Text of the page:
But you just can't do that. Nope, old North Korea would see that as a sign of weakness. Mr. Jong Il would think that you're starting to crack, you see. You'd end up like the UN- laughable and powerless. In the case of Cuba, where the sanctions are kind of ridiculous at this point, and it's high time we flooded Cuba with American goods and culture, you'd have to just keep reminding yourself of Castro's transgressions so that you could revive that latent bitterness towards Communism and remember why you were doing this in the first place. It's the principle of the thing, after all. You must be firm.
Chinese Water and Other Tortures
Saturday. 1.5.08 12:08 am
So I suppose prospective student season has started again. PROSPIES. Did it ever end? Today we had Mr. Black to call. How might I describe him? He was a boy you could bring home to your Ranor.
You know, the half-asian type. Harvard grad. Currently on a Fulbright in Iceland studying gullies. Good-natured, with a little mischevious Brendanness stifled behind his good-behavior.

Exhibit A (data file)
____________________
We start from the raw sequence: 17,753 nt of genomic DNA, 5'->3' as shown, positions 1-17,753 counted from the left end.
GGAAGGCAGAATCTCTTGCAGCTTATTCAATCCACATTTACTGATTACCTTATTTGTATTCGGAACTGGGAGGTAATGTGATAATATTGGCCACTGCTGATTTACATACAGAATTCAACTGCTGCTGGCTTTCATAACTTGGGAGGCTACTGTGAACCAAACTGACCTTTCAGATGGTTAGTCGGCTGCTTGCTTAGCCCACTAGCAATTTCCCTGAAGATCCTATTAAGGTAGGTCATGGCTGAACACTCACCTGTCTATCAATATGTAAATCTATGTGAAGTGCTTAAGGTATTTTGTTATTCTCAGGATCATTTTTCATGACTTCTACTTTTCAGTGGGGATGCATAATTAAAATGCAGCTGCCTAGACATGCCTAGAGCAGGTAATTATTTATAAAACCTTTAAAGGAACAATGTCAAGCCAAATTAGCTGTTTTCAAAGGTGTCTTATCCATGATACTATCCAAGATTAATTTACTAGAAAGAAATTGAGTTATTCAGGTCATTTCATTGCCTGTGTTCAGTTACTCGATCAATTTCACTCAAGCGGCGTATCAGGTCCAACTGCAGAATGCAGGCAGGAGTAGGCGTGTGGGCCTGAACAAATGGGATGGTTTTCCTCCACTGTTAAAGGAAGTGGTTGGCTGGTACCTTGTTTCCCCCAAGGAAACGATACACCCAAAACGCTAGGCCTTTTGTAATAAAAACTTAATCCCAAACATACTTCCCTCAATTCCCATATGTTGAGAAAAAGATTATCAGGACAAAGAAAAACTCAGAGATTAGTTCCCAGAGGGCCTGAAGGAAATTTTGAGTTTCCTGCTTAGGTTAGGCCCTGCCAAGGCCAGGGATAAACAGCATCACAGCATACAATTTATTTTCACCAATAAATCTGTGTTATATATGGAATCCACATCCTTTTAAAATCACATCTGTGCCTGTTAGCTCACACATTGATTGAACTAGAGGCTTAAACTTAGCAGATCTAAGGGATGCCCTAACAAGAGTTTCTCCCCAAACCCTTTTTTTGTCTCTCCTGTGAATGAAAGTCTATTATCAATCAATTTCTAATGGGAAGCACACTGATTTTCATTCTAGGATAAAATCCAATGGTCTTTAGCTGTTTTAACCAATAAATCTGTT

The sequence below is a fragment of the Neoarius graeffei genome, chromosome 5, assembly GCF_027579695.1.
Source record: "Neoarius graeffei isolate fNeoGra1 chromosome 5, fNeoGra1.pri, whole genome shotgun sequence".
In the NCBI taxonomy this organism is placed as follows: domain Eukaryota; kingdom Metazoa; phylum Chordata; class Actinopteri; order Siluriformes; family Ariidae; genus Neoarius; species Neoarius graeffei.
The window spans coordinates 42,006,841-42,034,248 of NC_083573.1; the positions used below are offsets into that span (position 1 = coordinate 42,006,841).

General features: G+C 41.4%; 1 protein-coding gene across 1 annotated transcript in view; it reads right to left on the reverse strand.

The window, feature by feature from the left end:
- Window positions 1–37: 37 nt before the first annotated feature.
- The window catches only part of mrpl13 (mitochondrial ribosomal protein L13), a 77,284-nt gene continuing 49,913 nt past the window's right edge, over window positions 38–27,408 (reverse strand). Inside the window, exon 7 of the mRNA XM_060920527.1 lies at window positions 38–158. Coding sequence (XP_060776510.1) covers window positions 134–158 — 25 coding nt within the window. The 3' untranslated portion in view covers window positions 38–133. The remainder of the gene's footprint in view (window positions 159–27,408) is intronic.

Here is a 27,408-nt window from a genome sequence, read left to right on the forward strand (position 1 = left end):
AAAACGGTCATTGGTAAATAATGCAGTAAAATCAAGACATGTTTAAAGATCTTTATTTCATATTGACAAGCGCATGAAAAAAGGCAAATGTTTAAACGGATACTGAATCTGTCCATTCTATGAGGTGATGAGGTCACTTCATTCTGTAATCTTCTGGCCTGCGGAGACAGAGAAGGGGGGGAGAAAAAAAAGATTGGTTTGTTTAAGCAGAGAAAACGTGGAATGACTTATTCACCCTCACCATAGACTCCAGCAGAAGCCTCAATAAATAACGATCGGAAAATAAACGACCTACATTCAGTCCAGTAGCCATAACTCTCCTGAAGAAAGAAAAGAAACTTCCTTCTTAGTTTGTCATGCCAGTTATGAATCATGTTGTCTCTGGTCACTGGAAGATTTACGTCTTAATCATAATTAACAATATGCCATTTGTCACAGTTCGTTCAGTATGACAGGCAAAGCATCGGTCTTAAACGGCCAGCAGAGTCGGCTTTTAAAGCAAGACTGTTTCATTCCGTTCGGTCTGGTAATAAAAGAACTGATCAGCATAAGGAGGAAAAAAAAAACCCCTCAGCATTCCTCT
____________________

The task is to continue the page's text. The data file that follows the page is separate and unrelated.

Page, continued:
We thought he wasn't on facebook, so we were initially going to write him off. "How are we supposed to know whether he's hot or not?" fumed Jay. "What a waste of TIME!" None of us in the seafloor lab had idea whether we should spend the morning writing our abstracts that are due on the 8th or if we should be spending that time primping. There really was no question for Jay. The prospie had cited Jay in his abstract on gullies that he had submitted to the conference that Jay is running. He had Jay at gullies.
But as it turned out, he was on facebook, and he had Caleb at Zax. Yes, that is the highest scoring three-letter Scrabble word, and Mr. Black knew what it was. Scrabble nerd? Et tu, Black?
We went to dinner and Mr. Black enquired after our Antarctica program. "Do you guys always get along down there?"
My advisor gathered himself for his carefully-worded speech. "We have a good group here. We have a good dynamic," he began politely. "And we pre-select a great deal." he glanced at us, as if he were unsure about giving away his secrets.
"I have them into my office and I have the window open. I don't leave the window open because I like to be cold... I just like to see how they react."
It's true. He does have the window open on the most ridiculously cold days. But it's because he likes it cold. ISN'T IT?
"And that's also why you have the water slowly dripping from the ceiling?" I added.
"He fancies himself a psychologist," said Jay later.